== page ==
It may be, and as a mattes of fact I am pretty sure that it is, platitudinous to say that an actress whether she is before a camera, a microphone or a row of footlights is the same actress but the procession of cinema products that come from Hollywood make it necessary to repeat this obvious truth.
Hollywood has tried to hide a lack of histrionic talent by window dressing and ballyhoo, but it learned that all the tinsel and lighting effects cannot obliterate sloppy acting. A bad actor can spoil a good story, but a talented player can carry a weak vehicle. This truth has finally permeated the skulls of most of Hollywood’s producers with the result that contracts to well known stage stars are now offered with much more willingness. A few years ago the myth was nurtured that the cinema was a distinct and different art, requiring an acting technique different than that used on the stage. But it has now been discovered that good legitimate players adapt themselves very easily to this imaginary technique. If you have noticed, you will find that is the reason so many good pictures have come out of Hollywood this season.
On our own Broadway this week, two unusually fine pictures are being shown “What Every Woman Knows” (Capital) and “Mrs. Wiggs of the Cabbage Patch” (Paramount). In the first Miss Helen Hayes plays the lead and in the other it is Pauline Lord who brings new life to this once popular American novel. Both of these ladies have earned the applause of theatre-goers and both have found the sound camera no detractor of their skill.
In the picturization of the famous play by James Barrie, Helen Hayes who played the leading role again essays that pleasant task and gives a fine performance as the little Scotch girl who thinks she lacks charm. You perhaps remember the play. It concerns a Scotch girl who cannot get a husband until her brothers trap young John Stand in their living room. He has come to study, while they are asleep, but instead of arresting him they make a marriage pact. Five years elapse and John is elected to Parliament. A dour, unsmiling Scot, his conceit allows him to be unaware of the fact that his wife is really the brains of the family. What happened when he discovers this and how he reacts to it are all blended together into one of the most delightful and entertaining films I have even seen.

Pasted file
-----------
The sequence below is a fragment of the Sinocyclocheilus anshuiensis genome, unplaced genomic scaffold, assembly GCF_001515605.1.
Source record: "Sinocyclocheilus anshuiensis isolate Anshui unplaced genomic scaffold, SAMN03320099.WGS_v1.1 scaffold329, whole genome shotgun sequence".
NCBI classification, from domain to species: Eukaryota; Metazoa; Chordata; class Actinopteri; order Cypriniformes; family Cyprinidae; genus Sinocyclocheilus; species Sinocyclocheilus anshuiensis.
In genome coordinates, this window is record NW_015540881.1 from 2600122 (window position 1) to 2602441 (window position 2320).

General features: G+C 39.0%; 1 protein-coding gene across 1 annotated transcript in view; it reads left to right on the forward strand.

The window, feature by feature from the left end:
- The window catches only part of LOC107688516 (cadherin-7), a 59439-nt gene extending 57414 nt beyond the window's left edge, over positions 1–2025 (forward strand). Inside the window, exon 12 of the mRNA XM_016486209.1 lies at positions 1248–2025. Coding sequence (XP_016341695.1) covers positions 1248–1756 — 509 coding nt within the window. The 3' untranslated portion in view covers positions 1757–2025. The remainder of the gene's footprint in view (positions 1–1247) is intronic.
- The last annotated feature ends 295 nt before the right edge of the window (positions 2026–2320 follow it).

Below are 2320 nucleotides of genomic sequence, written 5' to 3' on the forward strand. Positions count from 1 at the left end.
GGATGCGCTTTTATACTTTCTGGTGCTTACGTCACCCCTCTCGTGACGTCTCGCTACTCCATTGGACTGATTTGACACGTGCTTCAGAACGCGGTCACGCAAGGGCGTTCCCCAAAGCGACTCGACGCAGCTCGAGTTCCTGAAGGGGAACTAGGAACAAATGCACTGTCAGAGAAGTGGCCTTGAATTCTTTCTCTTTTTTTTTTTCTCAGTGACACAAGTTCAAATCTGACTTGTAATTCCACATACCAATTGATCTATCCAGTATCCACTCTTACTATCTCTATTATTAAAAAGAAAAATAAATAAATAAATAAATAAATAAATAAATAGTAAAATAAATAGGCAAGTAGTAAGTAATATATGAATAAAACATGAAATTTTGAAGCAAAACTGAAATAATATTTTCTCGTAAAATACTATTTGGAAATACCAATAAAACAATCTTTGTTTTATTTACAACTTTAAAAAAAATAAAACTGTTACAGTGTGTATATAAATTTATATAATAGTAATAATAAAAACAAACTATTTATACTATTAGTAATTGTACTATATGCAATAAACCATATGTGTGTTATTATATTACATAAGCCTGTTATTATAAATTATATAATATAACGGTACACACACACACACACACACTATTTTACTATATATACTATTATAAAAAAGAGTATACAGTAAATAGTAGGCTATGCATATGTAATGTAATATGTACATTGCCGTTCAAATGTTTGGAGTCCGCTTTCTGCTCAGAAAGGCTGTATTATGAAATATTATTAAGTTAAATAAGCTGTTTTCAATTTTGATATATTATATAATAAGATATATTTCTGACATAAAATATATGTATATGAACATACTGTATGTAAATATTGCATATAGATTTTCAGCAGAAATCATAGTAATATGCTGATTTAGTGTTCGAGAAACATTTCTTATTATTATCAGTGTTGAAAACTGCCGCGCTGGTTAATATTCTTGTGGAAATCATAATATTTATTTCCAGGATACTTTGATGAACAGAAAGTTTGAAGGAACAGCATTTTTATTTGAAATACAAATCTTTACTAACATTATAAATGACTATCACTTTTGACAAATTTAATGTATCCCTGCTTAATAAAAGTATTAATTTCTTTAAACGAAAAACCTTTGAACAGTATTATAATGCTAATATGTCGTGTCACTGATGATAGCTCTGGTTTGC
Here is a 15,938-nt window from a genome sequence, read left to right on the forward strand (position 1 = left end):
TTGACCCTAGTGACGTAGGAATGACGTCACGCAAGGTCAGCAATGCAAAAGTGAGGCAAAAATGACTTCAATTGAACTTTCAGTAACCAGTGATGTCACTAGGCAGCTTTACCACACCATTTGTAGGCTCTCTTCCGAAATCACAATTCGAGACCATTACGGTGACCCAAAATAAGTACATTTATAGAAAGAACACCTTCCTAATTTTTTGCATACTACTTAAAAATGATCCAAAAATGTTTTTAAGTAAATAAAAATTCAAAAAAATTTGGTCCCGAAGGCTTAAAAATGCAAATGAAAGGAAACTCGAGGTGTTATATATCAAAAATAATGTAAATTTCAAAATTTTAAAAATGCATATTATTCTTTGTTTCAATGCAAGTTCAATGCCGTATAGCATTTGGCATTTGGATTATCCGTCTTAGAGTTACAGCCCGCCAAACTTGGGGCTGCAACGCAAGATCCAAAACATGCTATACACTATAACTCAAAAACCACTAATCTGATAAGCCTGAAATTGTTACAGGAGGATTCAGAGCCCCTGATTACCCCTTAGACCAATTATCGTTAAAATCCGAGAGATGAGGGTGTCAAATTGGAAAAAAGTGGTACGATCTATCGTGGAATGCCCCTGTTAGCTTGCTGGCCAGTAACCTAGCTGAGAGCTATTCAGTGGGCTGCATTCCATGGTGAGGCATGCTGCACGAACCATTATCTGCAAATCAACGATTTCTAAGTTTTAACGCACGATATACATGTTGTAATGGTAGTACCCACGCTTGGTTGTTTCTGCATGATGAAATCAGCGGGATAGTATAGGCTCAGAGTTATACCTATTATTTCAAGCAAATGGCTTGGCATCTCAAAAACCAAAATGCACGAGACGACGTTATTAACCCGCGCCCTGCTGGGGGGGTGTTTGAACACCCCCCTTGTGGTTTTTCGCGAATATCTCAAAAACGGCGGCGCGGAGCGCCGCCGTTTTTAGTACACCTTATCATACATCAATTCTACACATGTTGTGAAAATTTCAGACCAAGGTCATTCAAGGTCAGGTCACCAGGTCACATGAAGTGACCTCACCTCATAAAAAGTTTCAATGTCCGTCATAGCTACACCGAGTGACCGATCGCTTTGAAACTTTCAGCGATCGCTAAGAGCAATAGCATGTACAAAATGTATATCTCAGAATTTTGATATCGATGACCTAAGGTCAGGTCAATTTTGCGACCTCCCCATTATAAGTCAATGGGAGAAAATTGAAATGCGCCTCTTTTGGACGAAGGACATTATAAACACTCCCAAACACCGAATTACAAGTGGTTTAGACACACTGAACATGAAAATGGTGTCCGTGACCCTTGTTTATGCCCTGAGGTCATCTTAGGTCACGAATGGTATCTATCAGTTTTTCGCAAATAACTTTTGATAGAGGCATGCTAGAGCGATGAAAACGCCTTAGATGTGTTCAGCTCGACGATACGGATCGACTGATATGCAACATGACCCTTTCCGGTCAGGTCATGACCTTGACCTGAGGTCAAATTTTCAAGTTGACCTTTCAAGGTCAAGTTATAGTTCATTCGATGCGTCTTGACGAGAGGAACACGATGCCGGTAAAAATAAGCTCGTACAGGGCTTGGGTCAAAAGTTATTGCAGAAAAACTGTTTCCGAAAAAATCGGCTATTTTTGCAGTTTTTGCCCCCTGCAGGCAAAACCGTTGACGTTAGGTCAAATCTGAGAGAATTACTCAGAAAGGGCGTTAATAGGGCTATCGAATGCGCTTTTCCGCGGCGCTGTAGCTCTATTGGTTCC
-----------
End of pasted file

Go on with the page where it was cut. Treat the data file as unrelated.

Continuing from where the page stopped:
As the Pollyanna Mrs. Wiggs, Pauline Lord gives to her role a deliciously satirical treatment that its author never intended it to have. When “Mrs. Wiggs” was a best seller as a novel it was the story of the poor lady and her brood of geographically named children. No matter what happened to her, it was always for the best. Even when her son died and she was about to be thrown out of her poor home, she remained cheerful and forgiving. Her delight for small favors was all out of proportion to what she received from life. In the film, the externals are still there but Miss Lord slyly plays a Mrs. Wiggs who manages to get what she wants. Zasu Pitts, as the young spinster woman who wants a husband, and W. C. Fields, as the gastronomic groom, add to the hilarity. The rest of the cast, especially the children of Mrs. Wiggs, also earns a share of the honors. A word must be said for Billy Wiggs’ horse â€” no sadder or stranger or more pathetic looking animal has ever been on a screen. All in all “Mrs. Wiggs” is picture fare grade double A.
Despite the good notices it received, “Loyalties” didn’t eke out a full week at the Mayfair. An S.O.S. was sent out and today “Student Tour,” the musical film featuring Jimmy Durante and Charles Butterworth Jr., moves in…. George Arliss in “The Last Gentleman” lasted three weeks at the Rivoli and, commencing tomorrow, the highly ballyhoed “Transatlantic Merry-Go – Round” with Jack Bneny and a very talented cast will start what is hoped with Jack Benny and a very tal-Family, with Eddy and kids, features the stage show at Loew’s State this week. The picture is “The Barretts of Wimpole Street.”